The structure of this poem may look random, the details--Coca-Cola signs, hours of the day, objects seen in store windows--are seemingly trivial, but in O'Hara's imaginative reconstruction of New York City, everything is there for a purpose. We might note, to begin with, that the speaker's thought processes constantly return to images of life, vitality, animation, motion. From the "hum-colored / cabs" to the skirts "flipping / above heels," everything is in motion. Even the sign above Times Square "blows smoke over my head, and higher / the waterfall pours lightly."
But what particularly delights the poet is the paradox of heat and motion: no matter how hot the New York streets, their life force remains intact:
. . .A Negro stands in a doorway with a toothpick, languorously agitating. A blonde chorus girl clicks: he smiles and rubs his chin....
At this point, "everything suddenly honks," and the moment ("12:40 of / a Thursday") is endowed with radiance.
Just as the Negro's languorous agitation forces the observer to pay special attention, so he finds "great pleasure" in the conjunction of opposites of "neon in daylight" or in the absurd tableau of the lady unseasonably wearing foxes, who "puts her poodle / in a cab." Such unexpected juxtapositions are pleasurable because they allow the poet, who remains essentially "A Step Away from Them," from the blondes, Puerto Ricans, and laborers on the Avenue, to create new patterns in space, new compositions of color, texture, and light.
But the vibrancy of the lunch hour would not seem special if the poet did not remember, near the end of the poem, those of his friends--Bunny, John Latouche, and Jackson Pollock--who can no longer perceive it. The faint undertone of death, captured in the final image of the Manhattan Storage Warehouse, soon to be torn down, qualifies the poet's response and heightens his awareness of being alive. The poem has, in short, been moving all along to the central recognition of the affinity of life and death, to the perception that death is, as it was for Wallace Stevens, the mother of beauty. The poet's knowledge that he is only "A Step Away from Them," from the fate his artist friends have met, makes the final glass of papaya juice and the awareness that his "heart"--a book of Reverdy's poems--is in his pocket especially precious and poignant. Death, in short, is always in the background, but the trick is to keep oneself on top of it, to counter despair by participating as fully as possible in the stream of life.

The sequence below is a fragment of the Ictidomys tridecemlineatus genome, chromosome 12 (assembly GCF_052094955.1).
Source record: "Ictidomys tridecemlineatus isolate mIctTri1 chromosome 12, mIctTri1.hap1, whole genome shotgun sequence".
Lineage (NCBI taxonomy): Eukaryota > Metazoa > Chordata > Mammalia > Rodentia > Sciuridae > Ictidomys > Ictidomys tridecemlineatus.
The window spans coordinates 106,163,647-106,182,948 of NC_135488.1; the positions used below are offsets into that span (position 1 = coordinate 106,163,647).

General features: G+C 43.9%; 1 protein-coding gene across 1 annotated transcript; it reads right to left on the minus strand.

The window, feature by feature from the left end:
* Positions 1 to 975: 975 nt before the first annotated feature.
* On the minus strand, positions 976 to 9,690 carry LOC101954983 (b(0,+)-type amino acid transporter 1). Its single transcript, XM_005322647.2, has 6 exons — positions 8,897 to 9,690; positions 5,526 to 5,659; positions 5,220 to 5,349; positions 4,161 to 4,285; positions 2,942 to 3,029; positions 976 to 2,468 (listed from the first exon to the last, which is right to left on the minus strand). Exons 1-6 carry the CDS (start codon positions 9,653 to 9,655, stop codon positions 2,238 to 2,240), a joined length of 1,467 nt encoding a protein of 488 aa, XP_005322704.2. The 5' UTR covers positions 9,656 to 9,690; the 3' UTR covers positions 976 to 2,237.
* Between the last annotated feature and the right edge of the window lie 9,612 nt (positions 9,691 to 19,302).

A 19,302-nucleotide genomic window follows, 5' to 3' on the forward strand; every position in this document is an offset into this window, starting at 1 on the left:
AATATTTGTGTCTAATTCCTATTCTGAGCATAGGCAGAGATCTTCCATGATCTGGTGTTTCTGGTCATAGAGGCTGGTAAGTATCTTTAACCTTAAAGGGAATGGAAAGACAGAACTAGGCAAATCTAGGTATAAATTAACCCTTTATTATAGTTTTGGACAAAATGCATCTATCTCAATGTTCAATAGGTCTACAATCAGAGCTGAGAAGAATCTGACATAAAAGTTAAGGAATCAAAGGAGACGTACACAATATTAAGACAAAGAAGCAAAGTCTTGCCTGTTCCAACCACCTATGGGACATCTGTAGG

Of course "A Step Away from Them" would be spoiled if it included any statement as bald, abstract, and pretentious as the one I have just made, and indeed the only place in the poem where O'Hara is perhaps guilty of such a lapse is in the question, "But is the / earth as full as life was full, of them?," a question which did not need to be asked because its answer was already implicit in the poem's network of images....
The first stanza of the poem is given over mostly to the speaker, who is living in a house on "'hardly passionate Marlborough Street,'"
where even the man scavenging filth in the back alley trash cans, has two children, a beach wagon, a helpmate, and is a "young Republican."
The situation is reflected in the last stanza, where Lepke is seen "dawdling off to his little segregated cell full / of things forbidden the common man." Like the speaker, Lepke is isolated from other men; and in the fine lines that end the poem, this association is both confirmed and denied. . . .
"Memories of West Street and Lepke" is itself an "agonizing reappraisal," as is the whole of Life Studies; but this more or less explicit contrast serves almost to link the two men rather than to separate them, while the concentration on death and the "air / of lost connections", are remarkably applicable to the poetry of this volume. The same relationship obtains between Lepke and Lowell as does between the "lost connections" and the "sooty clothesline entanglements" that the poet saw from the roof of the West Street Jail. The figure of Lepke is more a mirage than a mirror image - as the "oasis" suggests - and consequently the technique of the poem itself exemplifies the "air / of lost connections." That there is a connection at some level between the poet-speaker and the gangster is intimated by Lowell's recollection of himself in "During Fever" as "part criminal and yet a Phi Bete." That description of himself is relevant to "During Fever" because the poem goes ahead to recall the "rehashing" of his father's character, but both the description and the "rehashing" are also relevantto this poem; if Lepke is a murderer in fact, the poet-speaker is one in intent. This is to put the matter too bluntly, perhaps, but what Lowell seems to suspect in these poems is that any man's murder taints other men.